Still Waiting on Korea, While EU and Japan Move Forward on Trade

By | Trade | One Comment

While the National Association of Manufacturers is disappointed that President Obama and Korean President Lee were unable to close out the U.S.-Korea Free Trade Agreement negotiations this week, we fully support their efforts. The KORUS FTA would be the largest bilateral U.S. trade deal since NAFTA, and it matters to U.S. manufacturers. The agreement eliminates tariffs on 95 percent of consumer and industrial products between the countries within three years, opening up the world’s seventh largest economy. But the NAM has said from the day the agreement was signed that the U.S. auto industry believes there has to be more market access in Korea, particularly by reducing non-tariff barriers. We sincerely hope that when the U.S. and Korean trade negotiators meet again, that they will achieve that market access so that the United States can begin receiving the benefits of free trade that our competitors are about to receive. The stakes are getting higher.

In just the past week, the United States’ two largest trading partners have announced aggressive trade policies to ensure that their exporters have new access to world markets and keep their economies competitive. Meanwhile, the United States continues to debate whether to take Korea, Colombia and Panama’s offers to eliminate for American exporters their tariffs and other trade barriers. Both Japan and the EU have free trade agreements with these countries already or are proposing to negotiate them.

Japan has long remained in the shadows of international economic leadership because of its inward looking agriculture policies, but the Japanese government announced this week that it will press ahead with fundamental domestic reforms in order to implement comprehensive free trade agreements. It said it will put all goods on the table in trade negotiations. It is going to resume free trade negotiations with Korea. At the same time, Japan will be seeking a China-Japan-Korea FTA and an East Asian Free Trade Agreement (EAFTA). Unlike the United States, Japan also wants to speed up a study of a possible agreement with the European Union.

On the other side of the world, European Commission on Nov. 9 announced a trade policy to help revitalize Europe’s economy. Read More

Resolve Beef and Auto Issues, Then Move on Korean Trade Deal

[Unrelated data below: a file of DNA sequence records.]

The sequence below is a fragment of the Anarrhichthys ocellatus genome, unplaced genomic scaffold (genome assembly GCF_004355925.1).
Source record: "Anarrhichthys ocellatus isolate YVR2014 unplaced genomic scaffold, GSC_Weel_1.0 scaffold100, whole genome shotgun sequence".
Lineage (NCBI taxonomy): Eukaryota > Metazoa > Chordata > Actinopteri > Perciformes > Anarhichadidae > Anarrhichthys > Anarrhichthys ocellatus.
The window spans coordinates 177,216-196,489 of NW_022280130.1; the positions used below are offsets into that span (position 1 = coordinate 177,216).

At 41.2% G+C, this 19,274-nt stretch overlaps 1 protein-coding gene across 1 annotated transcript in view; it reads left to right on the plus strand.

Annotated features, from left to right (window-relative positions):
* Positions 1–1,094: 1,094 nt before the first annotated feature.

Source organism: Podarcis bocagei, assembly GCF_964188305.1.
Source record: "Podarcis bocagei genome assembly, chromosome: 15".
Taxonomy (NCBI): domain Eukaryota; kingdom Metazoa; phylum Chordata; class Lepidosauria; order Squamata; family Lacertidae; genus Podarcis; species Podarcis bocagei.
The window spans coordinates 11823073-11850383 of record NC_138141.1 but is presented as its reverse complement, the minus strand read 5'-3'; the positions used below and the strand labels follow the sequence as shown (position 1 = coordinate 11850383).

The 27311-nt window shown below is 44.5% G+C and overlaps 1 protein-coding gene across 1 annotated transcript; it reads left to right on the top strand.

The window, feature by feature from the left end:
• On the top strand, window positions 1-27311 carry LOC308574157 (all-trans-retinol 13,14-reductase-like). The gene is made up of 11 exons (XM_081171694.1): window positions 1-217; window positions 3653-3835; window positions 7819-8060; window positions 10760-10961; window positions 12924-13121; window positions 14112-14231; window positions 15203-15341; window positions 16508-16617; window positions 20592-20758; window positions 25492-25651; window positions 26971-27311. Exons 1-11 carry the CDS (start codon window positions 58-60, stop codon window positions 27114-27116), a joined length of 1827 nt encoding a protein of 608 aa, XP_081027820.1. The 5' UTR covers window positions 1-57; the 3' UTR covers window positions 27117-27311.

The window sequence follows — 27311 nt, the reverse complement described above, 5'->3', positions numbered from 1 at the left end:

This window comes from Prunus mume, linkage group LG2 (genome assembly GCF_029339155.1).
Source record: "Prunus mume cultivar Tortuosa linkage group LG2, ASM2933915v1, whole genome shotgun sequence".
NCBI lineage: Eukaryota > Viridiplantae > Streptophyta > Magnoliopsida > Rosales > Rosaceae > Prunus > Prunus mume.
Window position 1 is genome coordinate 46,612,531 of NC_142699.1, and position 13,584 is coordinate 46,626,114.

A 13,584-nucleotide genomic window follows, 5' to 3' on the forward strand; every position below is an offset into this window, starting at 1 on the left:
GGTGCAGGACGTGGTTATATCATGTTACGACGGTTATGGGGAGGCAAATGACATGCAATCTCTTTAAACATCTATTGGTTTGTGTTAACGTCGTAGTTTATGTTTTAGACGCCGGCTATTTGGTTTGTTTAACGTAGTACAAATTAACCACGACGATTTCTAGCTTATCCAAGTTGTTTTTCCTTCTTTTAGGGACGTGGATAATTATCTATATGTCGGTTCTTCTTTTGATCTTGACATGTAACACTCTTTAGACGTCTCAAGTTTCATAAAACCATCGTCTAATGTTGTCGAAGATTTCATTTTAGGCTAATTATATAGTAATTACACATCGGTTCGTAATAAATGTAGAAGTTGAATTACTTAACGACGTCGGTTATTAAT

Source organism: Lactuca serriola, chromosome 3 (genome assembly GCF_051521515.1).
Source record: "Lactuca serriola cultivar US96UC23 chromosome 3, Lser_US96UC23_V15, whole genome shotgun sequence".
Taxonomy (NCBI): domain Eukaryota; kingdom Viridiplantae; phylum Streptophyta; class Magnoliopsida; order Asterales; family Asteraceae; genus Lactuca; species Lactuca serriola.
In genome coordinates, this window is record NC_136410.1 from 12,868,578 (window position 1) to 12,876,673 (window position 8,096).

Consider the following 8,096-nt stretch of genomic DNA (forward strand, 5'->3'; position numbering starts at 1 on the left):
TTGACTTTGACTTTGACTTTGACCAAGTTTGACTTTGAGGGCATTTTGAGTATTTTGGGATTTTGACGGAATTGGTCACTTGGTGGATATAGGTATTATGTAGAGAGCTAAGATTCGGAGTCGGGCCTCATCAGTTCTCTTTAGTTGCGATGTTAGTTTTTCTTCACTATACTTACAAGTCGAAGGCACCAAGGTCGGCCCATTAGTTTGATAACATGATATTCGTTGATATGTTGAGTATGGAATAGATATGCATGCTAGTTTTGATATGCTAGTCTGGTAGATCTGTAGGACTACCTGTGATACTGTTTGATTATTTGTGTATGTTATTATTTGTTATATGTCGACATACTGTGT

By | Trade | One Comment

News accounts today reflect determination both by top U.S. and Korean officials that the outstanding auto and beef issues in the U.S.-Korea FTA will be addressed by the Seoul G-20 meeting on Nov. 11 and 12. From the U.S. side, Deputy Assistant to the President and Deputy National Security Advisor for International Economic Affairs and Development Michael Froman said yesterday at a White House press briefing: “We will be putting every effort into achieving an acceptable agreement, a satisfactory agreement by the time the president goes to the G-20.” Mr. Froman also noted that the U.S. negotiators are expending “maximum effort” in order to resolve “all of the issues” related to the KORUS agreement.

Secretary of State Hillary Clinton, in a speech in Honolulu on Oct. 28, noted that the U.S. and Korea “enjoy a vibrant economic relationship, which is why our two Presidents have called for resolving the outstanding issues related to the U.S.-Korea Free Trade Agreement by the time of the G-20 meeting in Seoul.” Secretary Clinton returned to trade later in her speech, noting not only the importance of the KORUS FTA but its key starting role in a larger U.S. pro-trade agenda for 2011 focused on Asia-Pacific.

This messaging is also reflected in today’s Korean press, which are reporting that President Obama and President Lee talked by phone. Korea’s official news agency Yonhap reports “In their telephone talks, the leaders agreed that the FTA ‘should be forged to promote free trade in the world and upgrade the South Korea-U.S. alliance by a notch,’ and that “they agreed to try to reach a compromise before the Seoul G-20 summit from Nov. 11-12.”

It is a very positive sign when very senior officials continue to reiterate their hope and desire to wrap up discussions on the automotive and beef issues still outstanding in the KORUS FTA as the deadline approaches. It is also a good sign that these talks are referred to on both sides as “discussions” rather than “negotiations.” Secretary Clinton’s remarks that put the KORUS agreement at the head of an ambitious trade agenda are heartening. We would suggest that our pending FTAs with Colombia and Panama also be added to that agenda (both border the Pacific Ocean). But this all hinges on finalizing a deal on autos and beef. We encourage both sides to keep moving forward over the next 10 days.

The National Association of Manufacturers has been a strong supporter of the KORUS agreement, but has also always said that more was needed to address the auto industry’s concerns on market access in Korea. We are hopeful that agreement on this is near.